Last week, President Donald Trump announced new tariffs on $50 billion worth of Chinese goods, claiming that China is stealing U.S. intellectual property.
What Trump didn’t mention is the extended negative effect his trade war could have on the economy. Instead, he tried to change the narrative, insisting in an April 4 tweet that “we are not in a trade war with China.”
When China retaliated with $50 billion in new tariffs of its own, Trump threatened to add another $100 billion in tariffs, setting off a series of back-and-forth exchanges between the two countries and a flurry of media speculation on how this will all affect the U.S. economy.
Trump released a statement declaring: “In light of China’s unfair retaliation, I have instructed the (United States Trade Representative) to consider whether $100 billion of additional tariffs would be appropriate.”
Here are some things you should know about Trump’s proposed trade war with China.
The tariffs will increase the price of imports, making consumer goods prices higher. Ultimately, higher prices will hurt the consumers who actually buy stuff, Time reported. Trump’s targeted products focus mainly on industrial machinery — aircraft parts, steam turbines –that everyday Americans don’t usually buy, but companies that use those materials will pass the added costs on to consumers. “Campbell’s Soup, for example, said that new tariffs on steel would lead the company to raise prices,” according to Time.
The National Retail Federation, an industry group, said in a statement that while it understands the need to address China’s unfair trade practices, “these tit-for-tat trade actions could…make it harder for Americans across the country to afford everyday products and basic necessities.”
Earlier this week Chinese president Xi Jinping conceded that tariffs on U.S. cars and trucks imported into his country are too high–and he’s decreasing them. “China’s 25% auto tariffs are highly protectionist when compared to the U.S. 2.5% auto tariffs,” said Chris Macke, founder of economic policy services firm Solutionomics, in a Forbes interview.
When a car is sent to the United States from China, there is a Tariff to be paid of 2 1/2%. When a car is sent to China from the United States, there is a Tariff to be paid of 25%. Does that sound like free or fair trade. No, it sounds like STUPID TRADE – going on for years!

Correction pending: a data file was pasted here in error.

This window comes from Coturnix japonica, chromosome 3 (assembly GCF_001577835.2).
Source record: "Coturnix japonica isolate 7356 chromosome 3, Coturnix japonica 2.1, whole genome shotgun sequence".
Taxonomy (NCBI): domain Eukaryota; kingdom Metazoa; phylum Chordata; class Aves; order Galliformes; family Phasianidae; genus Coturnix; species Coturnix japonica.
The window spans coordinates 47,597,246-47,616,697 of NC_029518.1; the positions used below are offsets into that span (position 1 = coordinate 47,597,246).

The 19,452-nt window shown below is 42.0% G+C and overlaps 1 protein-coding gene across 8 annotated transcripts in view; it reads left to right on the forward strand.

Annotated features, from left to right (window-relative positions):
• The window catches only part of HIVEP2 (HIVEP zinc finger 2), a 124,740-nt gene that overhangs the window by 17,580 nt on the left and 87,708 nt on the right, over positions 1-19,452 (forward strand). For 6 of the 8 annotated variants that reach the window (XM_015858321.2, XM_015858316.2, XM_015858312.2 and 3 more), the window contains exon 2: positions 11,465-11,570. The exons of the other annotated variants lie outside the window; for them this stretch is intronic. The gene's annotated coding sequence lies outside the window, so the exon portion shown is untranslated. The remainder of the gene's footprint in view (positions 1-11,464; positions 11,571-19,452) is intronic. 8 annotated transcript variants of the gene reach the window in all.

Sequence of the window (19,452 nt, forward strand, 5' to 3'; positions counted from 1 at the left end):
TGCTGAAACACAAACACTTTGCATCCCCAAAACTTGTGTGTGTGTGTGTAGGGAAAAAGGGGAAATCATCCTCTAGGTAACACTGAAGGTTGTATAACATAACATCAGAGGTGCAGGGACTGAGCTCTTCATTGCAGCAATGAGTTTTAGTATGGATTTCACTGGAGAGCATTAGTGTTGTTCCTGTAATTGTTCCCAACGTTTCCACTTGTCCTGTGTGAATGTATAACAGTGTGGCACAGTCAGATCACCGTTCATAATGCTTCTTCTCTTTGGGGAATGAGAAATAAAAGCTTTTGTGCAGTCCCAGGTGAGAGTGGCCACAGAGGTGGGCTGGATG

— Donald J. Trump (@realDonaldTrump) April 9, 2018
Yes, Trump’s tariffs could affect your retirement funds. Tariffs will cause corporations to look for ways to generate more revenue which could result in a decline in the value of your investments. “There is a good chance your wallet will take a big hit from a trade war if you’re one of the millions of Americans who save for retirement using a 401(k) or you are otherwise invested in the global stock market. Tariffs don’t simply affect one targeted product. They disrupt supply chains and drive prices higher, leading to extended economic ripple effects,” Time reported.
In fact, China buys 61 percent of U.S. soybean exports and more than 30 percent of overall U.S. production, according to the Washington Post. So Trump’s tariffs on soybeans will drastically affect U.S. soybean farmers.
Experts predict that unemployment could rise. “China’s (announced) retaliatory tariffs target a number of specific industries–U.S. soybeans, tobacco, and automobiles, to name a few. Decline in demand for those products would have a direct and close-to-immediate effect on employment in those industries,” Time reported.
U.S. steel and aluminum manufacturers have already benefited on certain products from Trump’s tariffs, which went into effect last month.
Last month, China filed a formal complaint with the World Trade Organization challenging Trump’s tariff hike on imported steel and aluminum. “The WTO will give both sides 60 days to reach an agreement. If no agreement is reached, Beijing could request an arbitration panel hearing against the U.S.,” Forbes reported.
If Trump’s’ trade war with China escalates it could have global ramifications, affecting not just the two main players but countries worldwide. “Any escalation in trade tensions that leads to a significant fall in U.S. imports from China would have a sizable impact, not just on China, but on other countries such as Taiwan and Malaysia which export a lot of intermediate goods to China,” economists at Capital Economics wrote in a research note, CNN reported.
China is the No. 1 holder of the U.S. debt, with $1.16 trillion in January, according to the U.S. Treasury.
China has thought hard about their counter measures, and they know farmers are very strong among Trump’s base. China is trying to turn them on Trump, and chances are it will be successful. People vote with their pocketbooks. 128 U.S. tarrifs imposed by China.
— Zero (@zd3coder) April 2, 2018